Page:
‘I was told I had breast cancer’: Mission resident recounts the last year of her life

Local News

MISSION, Texas (ValleyCentral) — Mission resident and breast cancer survivor, Amanda Flores was diagnosed with breast cancer in 2020.

Flores was working out at home because she didn’t want to go to the gym during the COVID-19 pandemic. While she was doing kettlebell swings, she had thought she pulled a muscle.

Later that night, Flores performed a self-breast examination and found a lump.

Flores said she coincidentally had a gynecologist appointment already set up that week, and so she brought the lump to her physician’s attention. When her doctor was made aware of the lump, Flores was told she needed immediate further examination.

“I went through the mammogram. I went through the ultrasound and then September 18 is when I was told that I had breast cancer,” said Flores.

Flores was originally diagnosed with stage 0 breast cancer meaning that there was a growth of abnormal, but non-invasive cells forming in the lobules.

However, during Flores’ mastectomy, her surgeon tested three of her lymph nodes and they all came back positive for cancerous cells. Her surgeon removed all three, but Flores was now categorized as a stage 3B, meaning her cancer spread into the lymph nodes in the center of the chest.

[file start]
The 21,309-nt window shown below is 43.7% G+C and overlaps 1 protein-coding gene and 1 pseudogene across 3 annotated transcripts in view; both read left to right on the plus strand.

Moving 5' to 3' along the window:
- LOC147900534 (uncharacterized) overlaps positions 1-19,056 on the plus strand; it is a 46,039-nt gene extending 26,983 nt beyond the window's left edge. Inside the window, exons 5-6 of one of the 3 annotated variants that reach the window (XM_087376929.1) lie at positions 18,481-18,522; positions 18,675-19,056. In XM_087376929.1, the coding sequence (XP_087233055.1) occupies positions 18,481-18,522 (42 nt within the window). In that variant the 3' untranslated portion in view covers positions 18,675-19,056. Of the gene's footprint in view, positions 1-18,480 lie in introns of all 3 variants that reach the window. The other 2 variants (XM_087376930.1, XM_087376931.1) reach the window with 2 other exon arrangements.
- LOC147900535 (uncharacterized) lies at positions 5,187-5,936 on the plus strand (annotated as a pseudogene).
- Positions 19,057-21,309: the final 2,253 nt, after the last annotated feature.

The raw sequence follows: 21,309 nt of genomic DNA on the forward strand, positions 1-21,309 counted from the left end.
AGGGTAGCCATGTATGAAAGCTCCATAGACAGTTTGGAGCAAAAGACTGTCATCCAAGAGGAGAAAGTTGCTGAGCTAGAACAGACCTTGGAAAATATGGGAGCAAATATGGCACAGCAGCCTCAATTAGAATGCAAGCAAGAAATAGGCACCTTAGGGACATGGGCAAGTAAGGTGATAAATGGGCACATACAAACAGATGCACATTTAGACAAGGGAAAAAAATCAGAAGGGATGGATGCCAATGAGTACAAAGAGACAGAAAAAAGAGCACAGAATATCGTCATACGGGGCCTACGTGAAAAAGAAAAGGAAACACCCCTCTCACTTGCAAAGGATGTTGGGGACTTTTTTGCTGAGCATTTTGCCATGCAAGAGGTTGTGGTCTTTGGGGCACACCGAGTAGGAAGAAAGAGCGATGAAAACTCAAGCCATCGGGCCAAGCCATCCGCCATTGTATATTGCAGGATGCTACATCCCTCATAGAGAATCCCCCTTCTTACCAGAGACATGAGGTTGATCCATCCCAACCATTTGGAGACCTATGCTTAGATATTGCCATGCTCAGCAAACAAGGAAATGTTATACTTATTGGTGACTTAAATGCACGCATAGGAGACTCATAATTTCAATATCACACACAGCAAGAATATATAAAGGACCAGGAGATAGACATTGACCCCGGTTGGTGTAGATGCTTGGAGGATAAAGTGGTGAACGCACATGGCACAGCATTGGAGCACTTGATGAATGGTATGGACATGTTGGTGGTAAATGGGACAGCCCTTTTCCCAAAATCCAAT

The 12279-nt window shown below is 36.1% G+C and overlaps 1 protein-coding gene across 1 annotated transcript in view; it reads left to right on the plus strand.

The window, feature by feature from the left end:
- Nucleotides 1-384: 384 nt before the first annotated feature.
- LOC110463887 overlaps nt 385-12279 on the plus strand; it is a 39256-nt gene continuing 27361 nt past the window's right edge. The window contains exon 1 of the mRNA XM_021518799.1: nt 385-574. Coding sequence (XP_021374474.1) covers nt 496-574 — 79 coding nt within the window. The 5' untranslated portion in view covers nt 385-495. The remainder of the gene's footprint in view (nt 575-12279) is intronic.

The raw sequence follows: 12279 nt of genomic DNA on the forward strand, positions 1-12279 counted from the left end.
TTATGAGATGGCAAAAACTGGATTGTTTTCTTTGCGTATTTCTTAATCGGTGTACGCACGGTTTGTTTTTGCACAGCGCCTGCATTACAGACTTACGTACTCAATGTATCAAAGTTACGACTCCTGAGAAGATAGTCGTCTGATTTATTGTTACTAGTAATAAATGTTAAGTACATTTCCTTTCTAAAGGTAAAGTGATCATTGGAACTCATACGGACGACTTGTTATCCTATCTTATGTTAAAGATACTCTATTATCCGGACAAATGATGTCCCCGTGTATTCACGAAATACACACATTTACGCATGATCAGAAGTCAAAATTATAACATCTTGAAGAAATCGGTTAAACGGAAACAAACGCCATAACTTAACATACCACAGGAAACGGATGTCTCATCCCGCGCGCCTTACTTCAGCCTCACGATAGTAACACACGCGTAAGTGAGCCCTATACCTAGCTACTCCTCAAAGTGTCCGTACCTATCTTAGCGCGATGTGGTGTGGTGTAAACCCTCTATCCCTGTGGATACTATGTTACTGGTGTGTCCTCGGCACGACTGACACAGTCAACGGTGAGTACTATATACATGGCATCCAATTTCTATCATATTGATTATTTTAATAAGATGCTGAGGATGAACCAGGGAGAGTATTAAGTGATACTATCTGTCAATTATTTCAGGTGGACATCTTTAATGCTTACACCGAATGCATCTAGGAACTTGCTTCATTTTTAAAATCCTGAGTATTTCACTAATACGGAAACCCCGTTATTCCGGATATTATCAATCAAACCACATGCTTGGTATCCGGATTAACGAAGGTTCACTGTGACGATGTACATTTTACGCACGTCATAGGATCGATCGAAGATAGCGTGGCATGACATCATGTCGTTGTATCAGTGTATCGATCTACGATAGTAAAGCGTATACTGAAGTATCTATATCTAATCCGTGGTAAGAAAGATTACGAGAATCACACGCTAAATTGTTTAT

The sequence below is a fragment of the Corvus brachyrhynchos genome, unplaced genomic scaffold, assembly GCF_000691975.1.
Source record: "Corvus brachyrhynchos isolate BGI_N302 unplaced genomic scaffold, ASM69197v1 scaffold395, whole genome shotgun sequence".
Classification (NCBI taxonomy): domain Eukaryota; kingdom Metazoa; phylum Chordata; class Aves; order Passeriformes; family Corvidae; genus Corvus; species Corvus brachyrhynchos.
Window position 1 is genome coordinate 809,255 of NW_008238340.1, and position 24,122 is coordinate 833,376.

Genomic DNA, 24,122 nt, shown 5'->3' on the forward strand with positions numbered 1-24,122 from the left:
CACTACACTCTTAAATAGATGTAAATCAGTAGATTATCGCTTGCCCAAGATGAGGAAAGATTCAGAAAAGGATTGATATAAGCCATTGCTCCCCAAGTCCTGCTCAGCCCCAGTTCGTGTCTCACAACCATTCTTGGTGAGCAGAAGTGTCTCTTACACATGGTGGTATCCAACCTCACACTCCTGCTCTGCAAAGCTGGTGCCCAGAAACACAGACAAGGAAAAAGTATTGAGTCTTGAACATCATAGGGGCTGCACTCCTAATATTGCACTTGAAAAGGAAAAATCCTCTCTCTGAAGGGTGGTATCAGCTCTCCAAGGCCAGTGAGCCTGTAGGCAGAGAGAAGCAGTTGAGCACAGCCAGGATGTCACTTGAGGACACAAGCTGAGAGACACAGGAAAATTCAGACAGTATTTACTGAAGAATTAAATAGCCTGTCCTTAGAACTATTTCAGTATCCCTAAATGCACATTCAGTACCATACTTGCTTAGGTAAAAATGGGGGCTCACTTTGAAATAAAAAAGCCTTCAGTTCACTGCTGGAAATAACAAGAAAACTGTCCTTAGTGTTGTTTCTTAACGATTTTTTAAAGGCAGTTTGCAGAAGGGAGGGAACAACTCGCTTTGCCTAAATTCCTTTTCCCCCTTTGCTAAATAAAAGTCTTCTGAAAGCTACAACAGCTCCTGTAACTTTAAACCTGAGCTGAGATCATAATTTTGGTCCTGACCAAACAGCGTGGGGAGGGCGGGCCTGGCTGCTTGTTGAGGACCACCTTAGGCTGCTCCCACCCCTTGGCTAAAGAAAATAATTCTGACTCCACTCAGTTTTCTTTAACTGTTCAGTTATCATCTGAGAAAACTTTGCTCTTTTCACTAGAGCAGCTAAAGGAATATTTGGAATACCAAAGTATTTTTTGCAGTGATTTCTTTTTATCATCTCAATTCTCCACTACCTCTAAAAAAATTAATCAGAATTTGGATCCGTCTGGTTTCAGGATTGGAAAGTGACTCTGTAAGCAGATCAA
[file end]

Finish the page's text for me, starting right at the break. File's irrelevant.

After finding out that her cancer had spread, Flores’ entire treatment plan was set for a different course.

“I went through the whole chemo; six rounds of chemo and that was just very difficult for me,” added Flores.

Now, a year later, Flores is a breast cancer survivor and said she is grateful for where she is right now. “I’m able to live my life and enjoy every single day of moving forward.”

According to South Texas Health System family physician, Dr. Martha Cano breast cancer is not the most lethal. Lung cancer is the most dangerous, but breast cancer falls behind it.

Each year, nearly 300,000 Americans receive a breast cancer diagnosis making up 30% of all cancers.

In an effort to help women catch breast cancer early, STHS will be offering ‘Mammo Mondays’ through the month of October.

‘Mammo Mondays’ will be offered at the special pricing of $55 for 2D and $150 for 3D mammograms with the radiologist’s interpretation fee included. The 3D will only be available at the McAllen campus. Insurance will not be needed.

If appointments happen to fill up during October, STHS will honor the appointments through November as long as you make the appointment in October, according to STHS’s Assistant Director of Marketing and Public Relations, Tom Castaneda.

To schedule an appointment, visit South Texas Health System.

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